- 42 (2013) vs. Remember the Titans (2000)
- Admission (2013) vs. About a Boy (2002)
- Oz the Great and Powerful (2012) vs. The NeverEnding Story (1984)
- Dark Skies (2013) vs. Dark Skies (1996)
- Oscar Wrap-Up 2013
- A Good Day to Die Hard (2013) vs. Indiana Jones and the Last Crusade (1989)
- Oscar Smack-a-thon!
- The Tiersky Top Ten, 2012
- Smackdown Smacks Down the 2013 Oscar Nominees
- Broken City (2013) vs. City Hall (1996)
- Men of Steel (Smackdown’s Superman Smashup)
- Les Miserables (2012) vs. The Fugitive (1993)
- baby showers on The Day The Earth Stood Still (2008) -vs- The Day The Earth Stood Still (1951)
- virility ex trial samples on Without Limits (1998) -vs- Prefontaine (1997)
- polo factory store on Wreck-it Ralph (2012) vs. Toy Story (1995)
- courtney on Brave (2012) -vs- Mulan (1998)
- Elvin Hence on POTC: On Stranger Tides (2011) -vs- POTC: The Curse of the Black Pearl (2003)
- All Natural Male Enlargement on Without Limits (1998) -vs- Prefontaine (1997)
- Edward on The Thing (2011) -vs- The Thing (1982)
- http://thoughts.blewblew.com/ on Without Limits (1998) -vs- Prefontaine (1997)
- male enhancement system on Without Limits (1998) -vs- Prefontaine (1997)
- vårdföretag on The Tiersky Top Ten, 2012
Tag Archives: FBI
So let’s talk about movie movies.
First, you’ve got your movies about movies, which range from the beloved classics (Sunset Blvd., Singin’ in the Rain) to the cult oddities (Barton Fink, The Stunt Man) to the amusing trifles (Bowfinger) to the less-said-the-better (Hollywood Ending).
Then you’ve got your movies that sort of know they’re movies, i.e., meta-movies, a diverse genre that includes such intriguing experiments as Adaptation and Wes Craven’s New Nightmare.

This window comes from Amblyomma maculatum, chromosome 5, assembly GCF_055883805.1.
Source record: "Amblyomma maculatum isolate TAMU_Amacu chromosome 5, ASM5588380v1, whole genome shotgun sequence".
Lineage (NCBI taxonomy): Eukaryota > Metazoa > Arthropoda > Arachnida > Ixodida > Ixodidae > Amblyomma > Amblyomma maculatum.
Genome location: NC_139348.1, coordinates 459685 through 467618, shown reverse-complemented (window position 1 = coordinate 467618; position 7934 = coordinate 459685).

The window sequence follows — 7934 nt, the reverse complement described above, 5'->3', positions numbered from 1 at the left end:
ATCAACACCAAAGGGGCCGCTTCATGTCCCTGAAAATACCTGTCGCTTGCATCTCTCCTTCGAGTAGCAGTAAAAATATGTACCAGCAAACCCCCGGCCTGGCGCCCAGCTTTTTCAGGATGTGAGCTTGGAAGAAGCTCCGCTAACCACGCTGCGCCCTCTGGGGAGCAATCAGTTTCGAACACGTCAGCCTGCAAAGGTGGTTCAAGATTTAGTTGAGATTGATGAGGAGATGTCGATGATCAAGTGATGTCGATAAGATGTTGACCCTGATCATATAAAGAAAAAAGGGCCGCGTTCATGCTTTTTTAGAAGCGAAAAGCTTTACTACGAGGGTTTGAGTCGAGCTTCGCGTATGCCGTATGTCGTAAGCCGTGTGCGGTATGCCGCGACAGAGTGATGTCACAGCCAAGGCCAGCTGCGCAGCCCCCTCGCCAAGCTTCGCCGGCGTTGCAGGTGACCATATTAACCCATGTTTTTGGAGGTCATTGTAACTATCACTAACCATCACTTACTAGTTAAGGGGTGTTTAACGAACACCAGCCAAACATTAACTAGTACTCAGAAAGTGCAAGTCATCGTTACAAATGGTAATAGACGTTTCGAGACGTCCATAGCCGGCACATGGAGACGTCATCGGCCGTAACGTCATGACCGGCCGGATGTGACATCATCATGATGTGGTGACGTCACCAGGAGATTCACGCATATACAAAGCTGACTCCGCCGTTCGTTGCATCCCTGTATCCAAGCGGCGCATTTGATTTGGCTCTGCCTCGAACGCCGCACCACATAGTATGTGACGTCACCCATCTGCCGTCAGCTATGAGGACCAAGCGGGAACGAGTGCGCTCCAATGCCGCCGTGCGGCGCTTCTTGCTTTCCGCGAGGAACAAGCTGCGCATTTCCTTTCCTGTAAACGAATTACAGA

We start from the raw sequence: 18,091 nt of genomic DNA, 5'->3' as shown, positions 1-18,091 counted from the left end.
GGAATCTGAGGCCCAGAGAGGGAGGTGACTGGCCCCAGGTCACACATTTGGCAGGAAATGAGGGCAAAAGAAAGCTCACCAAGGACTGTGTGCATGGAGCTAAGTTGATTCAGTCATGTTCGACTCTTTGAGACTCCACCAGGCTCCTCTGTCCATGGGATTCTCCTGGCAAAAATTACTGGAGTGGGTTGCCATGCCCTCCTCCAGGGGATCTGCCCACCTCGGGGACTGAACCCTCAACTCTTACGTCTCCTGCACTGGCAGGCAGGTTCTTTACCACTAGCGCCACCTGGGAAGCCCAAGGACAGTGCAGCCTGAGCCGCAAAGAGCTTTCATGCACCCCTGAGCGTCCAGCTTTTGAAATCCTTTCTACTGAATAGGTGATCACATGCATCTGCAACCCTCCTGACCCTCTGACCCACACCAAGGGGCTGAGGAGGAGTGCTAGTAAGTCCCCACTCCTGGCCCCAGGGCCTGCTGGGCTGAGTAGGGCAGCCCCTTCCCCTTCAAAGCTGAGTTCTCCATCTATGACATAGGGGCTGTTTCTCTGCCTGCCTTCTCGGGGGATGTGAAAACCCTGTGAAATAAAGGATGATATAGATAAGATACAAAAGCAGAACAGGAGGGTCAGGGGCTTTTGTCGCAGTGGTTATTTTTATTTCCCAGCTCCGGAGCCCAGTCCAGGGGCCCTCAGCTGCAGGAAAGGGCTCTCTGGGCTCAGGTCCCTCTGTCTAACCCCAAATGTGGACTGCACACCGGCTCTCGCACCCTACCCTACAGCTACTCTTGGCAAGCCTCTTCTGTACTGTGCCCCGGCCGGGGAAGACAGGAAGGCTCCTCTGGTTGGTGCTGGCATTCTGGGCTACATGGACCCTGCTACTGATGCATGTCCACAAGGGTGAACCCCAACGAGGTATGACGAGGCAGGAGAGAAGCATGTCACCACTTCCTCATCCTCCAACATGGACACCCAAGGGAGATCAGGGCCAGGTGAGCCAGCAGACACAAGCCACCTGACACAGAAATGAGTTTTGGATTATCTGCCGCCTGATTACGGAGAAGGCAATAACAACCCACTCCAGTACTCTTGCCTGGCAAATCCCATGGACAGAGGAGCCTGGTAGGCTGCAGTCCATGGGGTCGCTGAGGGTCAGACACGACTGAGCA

Then there’s the movie-within-movie movies, notable entries being Kiss of the Spider Woman, The French Lieutenant’s Woman and Almodovar’s Bad Education. Continue reading
The horror, the horror. It’s Hannibal the Cannibal and Not-Yet-Agent Starling from the Oscar-sweeping Silence of the Lambs vs. Norman Bates and the Crane Sisters in the Hitchcock masterpiece that put the word Psycho into the pop vernacular.
In addition to their enduring popularity in film schools and on screens of all sizes, these two classics of high-end terror have an astonishing amount in common. One has creepy taxidermy, while the other has creepy butterflies. Both borrow elements from the crimes of real-life serial killer Ed Gein; both, based on popular novels, were departures of sorts for their directors; both feature female protagonists who become objects of judgmental and voyeuristic males. Both films deal with disturbing memories of a dead parent. Both set their climax in a killer’s cobwebbed basement. And both feature immortal villains played by actors named Anthony ___kins in unforgettable big-screen performances. Continue reading
It’s the lucky ones among us who get the luxury of a “do over,” a chance to take the road less traveled. Poet Robert Frost isn’t the first person to actively wonder what lies on the other side of the life we’ve made. A pair of admired TV programs work that street of possibilities, although maybe not for long.
Let’s touch on the newer and more endangered series first. NBC announced Awake as a mid-season replacement for 2012. This is a cop show with a twist that marks it as a fresh entry in a tired, overplayed genre. Propelled by advance hosannas at the Critics’ Choice Television Awards, the series premiered on March 1 to more than six million viewers, but despite the healthy start, low ratings may put Awake to sleep before it gets a shot at Season 2. Continue reading
Jimmy Hoffa is arguably the most famous trade unionist in American history and for 50 years, J. Edgar Hoover was one of the most powerful men in the country. Both Hoover and Hoffa were iconic, controversial figures — at once hero and villain, both revered and reviled. Continue reading